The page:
Officer hunting paedophile cops admits sex offences
A police officer who was appointed to hunt out paedophiles within the force has admitted 17 charges of online sex abuse, including inciting a child to have sex.
Detective Constable Glen Algar, 44, groomed someone he thought was a 12-year-old girl, who was actually a fellow police officer who had set a trap to catch him.
Source:- The Daily Mirror, Friday 26 January 2007, page 35

Scottish news

Scots child abuse report delayed
A report on institutionalised child abuse in Scotland over a 45-year period has been delayed for a further six months.
Abused former residents of children’s homes who gave evidence to the review were expecting to see the results in March.
Instead, a new date in September has been requested, putting it a year behind the original schedule.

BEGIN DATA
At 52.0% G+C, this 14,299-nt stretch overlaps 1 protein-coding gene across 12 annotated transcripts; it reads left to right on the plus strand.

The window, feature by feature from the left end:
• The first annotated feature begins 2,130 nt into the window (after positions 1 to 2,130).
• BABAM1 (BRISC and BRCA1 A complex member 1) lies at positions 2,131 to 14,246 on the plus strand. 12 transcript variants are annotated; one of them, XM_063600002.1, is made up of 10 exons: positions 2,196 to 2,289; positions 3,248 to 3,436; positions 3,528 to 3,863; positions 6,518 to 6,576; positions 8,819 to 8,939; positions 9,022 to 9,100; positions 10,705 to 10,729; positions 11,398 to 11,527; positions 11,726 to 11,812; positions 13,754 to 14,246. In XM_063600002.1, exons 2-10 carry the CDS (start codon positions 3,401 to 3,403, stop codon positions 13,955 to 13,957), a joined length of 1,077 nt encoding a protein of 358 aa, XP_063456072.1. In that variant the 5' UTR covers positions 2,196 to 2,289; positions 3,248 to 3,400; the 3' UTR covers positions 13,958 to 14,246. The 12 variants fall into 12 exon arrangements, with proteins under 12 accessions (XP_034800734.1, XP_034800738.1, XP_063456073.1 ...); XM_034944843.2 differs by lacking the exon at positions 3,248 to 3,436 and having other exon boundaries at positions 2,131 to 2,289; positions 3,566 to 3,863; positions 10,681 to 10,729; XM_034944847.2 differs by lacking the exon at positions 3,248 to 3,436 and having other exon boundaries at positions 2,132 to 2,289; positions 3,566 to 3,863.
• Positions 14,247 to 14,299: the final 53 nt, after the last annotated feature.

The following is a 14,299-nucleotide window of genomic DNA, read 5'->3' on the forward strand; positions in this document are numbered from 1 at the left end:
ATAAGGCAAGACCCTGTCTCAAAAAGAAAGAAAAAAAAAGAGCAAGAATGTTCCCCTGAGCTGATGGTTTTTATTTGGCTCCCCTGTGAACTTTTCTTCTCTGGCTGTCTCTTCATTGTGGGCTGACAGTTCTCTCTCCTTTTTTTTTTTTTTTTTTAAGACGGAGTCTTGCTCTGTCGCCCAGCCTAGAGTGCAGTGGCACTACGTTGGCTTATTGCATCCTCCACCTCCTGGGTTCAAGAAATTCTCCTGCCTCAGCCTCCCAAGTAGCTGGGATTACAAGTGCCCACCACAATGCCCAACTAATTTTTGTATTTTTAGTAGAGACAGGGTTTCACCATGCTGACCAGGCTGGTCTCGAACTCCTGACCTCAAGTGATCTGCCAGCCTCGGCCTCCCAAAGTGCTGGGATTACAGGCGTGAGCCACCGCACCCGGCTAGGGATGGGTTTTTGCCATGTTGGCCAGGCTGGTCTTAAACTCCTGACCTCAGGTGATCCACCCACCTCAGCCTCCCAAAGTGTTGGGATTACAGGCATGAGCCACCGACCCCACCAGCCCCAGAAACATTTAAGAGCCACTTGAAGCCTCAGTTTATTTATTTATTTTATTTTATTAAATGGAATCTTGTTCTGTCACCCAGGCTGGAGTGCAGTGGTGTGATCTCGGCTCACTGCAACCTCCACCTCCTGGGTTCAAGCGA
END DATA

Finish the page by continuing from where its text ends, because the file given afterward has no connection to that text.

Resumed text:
Source:- The Herald, Friday 26 January 2007

Councils face bill on elderly care
Councils could be forced to refund more than £20m after overcharging the elderly for care costs, it has been claimed.
In a report going to councillors next week, Edinburgh Council says it has been prompted into action by an independent legal opinion on the regulations governing free personal care.
Peter Gabbitas, director of health and social care, said the council should use its reserves to make a one-off payment of £2.1m to a total of 820 people. A council source added there could be a further £1m owed to others, while ending the overcharging adds new annual costs of £1m.
Source:- The Herald, Friday 26 January 2007